Study: Two probiotic yeast strains are as effective as AGPs in piglet production

By Jane Byrne

- Last updated on GMT

© GettyImages/TopMicrobialStock
© GettyImages/TopMicrobialStock

Related tags weaning piglet

Two probiotic yeast strains could be a feasible replacement for antibiotic growth promoters (AGPs), finds a study from Argentina.

Dietary inclusion of the two probiotic yeast strains - S. cerevisiae​ RC016 and K. marxianus​ VM004 - improved some health parameters of post-weaned pigs, according to the team involved in the research.

The authors, writing in Veterinary and Animal Science​ also saw that the use of the probiotics led to increased carcass weight.

Weaning creates stress in piglets, and can result in low and variable feed intake, suboptimal weight gain, diarrhea episodes, increased morbidity and mortality. Pigs that lose weight in the first days after weaning require additional days to reach market weight. Therefore, nutrition and post-weaning management are essential to promote rapid feed intake and reduce mortality and morbidity, they said.

AGPs have demonstrated their ability to improve pig growth rate, to reduce morbidity and mortality, and to improve production and reproduction performance (Kazeem et al., 2020).

However, concerns about antimicrobial resistance (AMR) stemming from antibiotic use in livestock rearing has created regulatory and market pressures to shift away from AGPs, with researchers long evaluating potential alternatives. There has been a lot of focus on probiotics, prebiotics, symbiotics, organic acidifiers, antioxidants, and plant extracts in this respect.

Limited data

The most common probiotics are lactic acid-producing bacteria belonging to the genera Lactobacillus, Bifidobacterium, Enterococcus,​ and yeasts such as Saccharomyces ​sp. Hypothesized mechanisms of action of probiotics are reduction of the pH, and the adhesion to the intestinal epithelial surface to prevent pathogen attachment, among many others, said the research team.

Some commercially strains and/or their cell wall components have been reported to improve growth performance, immune function, and microbiota composition in weaned piglets. Studies have shown that the dietary supplementation of S. cerevisiae var. boulardii strain was effective in counteracting the toxic effects of harmful aflatoxin B1 (AFB1) in chickens. “However, they did not demonstrate the influence of this strain on productive parameters when AGPs were not present.”

In addition, there is little information regarding the use of the probiotic, K. marxianus,​ to improve production or health parameters in weanling piglets, found the team.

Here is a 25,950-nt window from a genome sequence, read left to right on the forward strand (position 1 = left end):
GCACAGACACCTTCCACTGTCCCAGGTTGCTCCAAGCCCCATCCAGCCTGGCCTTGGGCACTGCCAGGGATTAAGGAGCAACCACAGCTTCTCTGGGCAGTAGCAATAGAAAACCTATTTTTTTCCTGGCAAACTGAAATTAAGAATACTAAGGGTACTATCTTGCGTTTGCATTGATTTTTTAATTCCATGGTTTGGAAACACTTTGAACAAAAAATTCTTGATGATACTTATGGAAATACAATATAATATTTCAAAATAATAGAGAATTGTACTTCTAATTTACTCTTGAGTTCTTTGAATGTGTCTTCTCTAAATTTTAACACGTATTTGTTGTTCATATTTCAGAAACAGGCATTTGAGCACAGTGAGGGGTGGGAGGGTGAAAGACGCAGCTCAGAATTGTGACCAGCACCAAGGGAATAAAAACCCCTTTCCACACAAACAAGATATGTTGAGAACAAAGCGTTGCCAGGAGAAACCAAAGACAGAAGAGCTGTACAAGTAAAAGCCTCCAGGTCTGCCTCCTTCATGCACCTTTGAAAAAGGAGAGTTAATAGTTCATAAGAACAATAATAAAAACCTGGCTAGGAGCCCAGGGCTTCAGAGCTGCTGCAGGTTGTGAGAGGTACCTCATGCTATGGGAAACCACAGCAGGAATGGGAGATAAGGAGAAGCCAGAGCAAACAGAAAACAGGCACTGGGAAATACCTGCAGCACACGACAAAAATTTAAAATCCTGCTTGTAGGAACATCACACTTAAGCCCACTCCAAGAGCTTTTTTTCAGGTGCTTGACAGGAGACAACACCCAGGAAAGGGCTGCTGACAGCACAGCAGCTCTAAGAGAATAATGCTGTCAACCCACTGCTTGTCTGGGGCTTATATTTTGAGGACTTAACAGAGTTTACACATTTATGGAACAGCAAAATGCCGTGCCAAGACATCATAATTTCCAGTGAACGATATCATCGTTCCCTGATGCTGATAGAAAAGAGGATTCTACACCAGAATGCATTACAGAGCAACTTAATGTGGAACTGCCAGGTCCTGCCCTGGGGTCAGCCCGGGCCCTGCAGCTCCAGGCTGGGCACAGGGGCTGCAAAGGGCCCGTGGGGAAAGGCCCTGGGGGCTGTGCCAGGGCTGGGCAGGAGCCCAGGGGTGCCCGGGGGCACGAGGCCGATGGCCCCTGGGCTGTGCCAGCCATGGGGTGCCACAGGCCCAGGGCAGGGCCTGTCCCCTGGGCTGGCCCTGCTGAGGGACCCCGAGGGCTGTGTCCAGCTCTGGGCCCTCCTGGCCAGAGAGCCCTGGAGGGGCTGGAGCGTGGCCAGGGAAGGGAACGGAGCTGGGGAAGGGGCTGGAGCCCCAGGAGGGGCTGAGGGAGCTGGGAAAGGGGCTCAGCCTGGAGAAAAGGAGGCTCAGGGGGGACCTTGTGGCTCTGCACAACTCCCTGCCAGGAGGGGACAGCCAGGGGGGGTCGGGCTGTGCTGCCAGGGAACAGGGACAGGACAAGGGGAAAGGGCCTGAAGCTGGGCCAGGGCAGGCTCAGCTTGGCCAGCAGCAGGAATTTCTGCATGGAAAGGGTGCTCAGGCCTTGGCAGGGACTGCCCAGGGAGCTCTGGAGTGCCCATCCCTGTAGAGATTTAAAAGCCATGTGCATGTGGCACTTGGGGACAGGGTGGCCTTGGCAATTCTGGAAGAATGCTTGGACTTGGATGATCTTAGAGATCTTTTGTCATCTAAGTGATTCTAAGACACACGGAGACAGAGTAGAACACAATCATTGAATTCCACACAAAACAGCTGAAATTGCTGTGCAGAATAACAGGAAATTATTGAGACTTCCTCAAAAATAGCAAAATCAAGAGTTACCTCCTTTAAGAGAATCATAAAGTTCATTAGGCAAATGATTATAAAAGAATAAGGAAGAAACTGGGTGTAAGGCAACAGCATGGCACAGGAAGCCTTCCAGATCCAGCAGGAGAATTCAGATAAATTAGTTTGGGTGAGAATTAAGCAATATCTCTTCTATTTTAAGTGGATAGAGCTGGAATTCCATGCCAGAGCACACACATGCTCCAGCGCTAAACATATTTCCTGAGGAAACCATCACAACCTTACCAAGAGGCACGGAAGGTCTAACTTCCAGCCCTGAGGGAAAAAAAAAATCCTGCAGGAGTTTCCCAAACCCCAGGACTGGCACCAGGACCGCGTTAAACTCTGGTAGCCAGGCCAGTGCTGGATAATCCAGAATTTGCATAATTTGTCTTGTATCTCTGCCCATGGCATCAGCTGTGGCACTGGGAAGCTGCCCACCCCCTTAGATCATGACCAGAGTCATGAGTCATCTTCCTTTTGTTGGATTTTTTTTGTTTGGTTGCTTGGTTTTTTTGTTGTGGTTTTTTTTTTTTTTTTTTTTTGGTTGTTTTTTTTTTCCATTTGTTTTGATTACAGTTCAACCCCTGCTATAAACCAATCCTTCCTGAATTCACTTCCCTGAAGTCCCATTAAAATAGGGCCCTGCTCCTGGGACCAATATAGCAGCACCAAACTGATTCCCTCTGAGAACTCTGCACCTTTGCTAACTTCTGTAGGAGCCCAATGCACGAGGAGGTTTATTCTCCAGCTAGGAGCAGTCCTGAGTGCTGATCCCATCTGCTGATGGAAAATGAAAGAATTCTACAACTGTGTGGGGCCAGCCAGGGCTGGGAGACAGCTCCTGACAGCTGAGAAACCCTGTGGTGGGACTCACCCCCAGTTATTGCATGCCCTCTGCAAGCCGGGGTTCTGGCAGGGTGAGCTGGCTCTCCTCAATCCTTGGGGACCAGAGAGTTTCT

So the objective of their study was to evaluate the effect of S. cerevisiae​ RC016 and K. marxianus​ VM004 as a substitute of AGPs on the health status and productive parameters – carcass quality, organ weight, AGP, feed intake and FCR - in weaned piglets under commercial conditions in Argentina.

The study

Commercial line hybrid piglets, weaned at 21 days of age, were allotted by sex, and assigned to four pens per treatments.

Dietary treatments included a basal diet (BD) supplemented with probiotic S. cerevisiae​ RC016 and K. marxianus ​VM004, with or without antibiotics, mixed per ton of growth phases diets.

Pigs were fed ad libitum with treatments T1) BD with antibiotics (BD); T2) BD with antibiotics + S. cerevisiae​; T3) BD without antibiotics + S. cerevisiae​; T4) BD with antibiotics + K. marxianus​; T5) BD without antibiotics + K. marxianus​. 


The researchers saw that when clinical signs occurred - diarrhoea, stomach ulcers, respiratory signs - they decreased with the addition of both probiotics, particularly S. cerevisiae​.

The impact on productive parameters by both probiotics was akin to that of antibiotic application, said the team.

The probiotic-based diets also increased carcass weight and significantly reduced lumbar fat thickness, they added.

Dietary supplementation with probiotics did not affect organ weight, noted the researchers.

In conclusion, the study, they said, demonstrated the ability of the yeast strains to replace AGPs in weaned piglet production.

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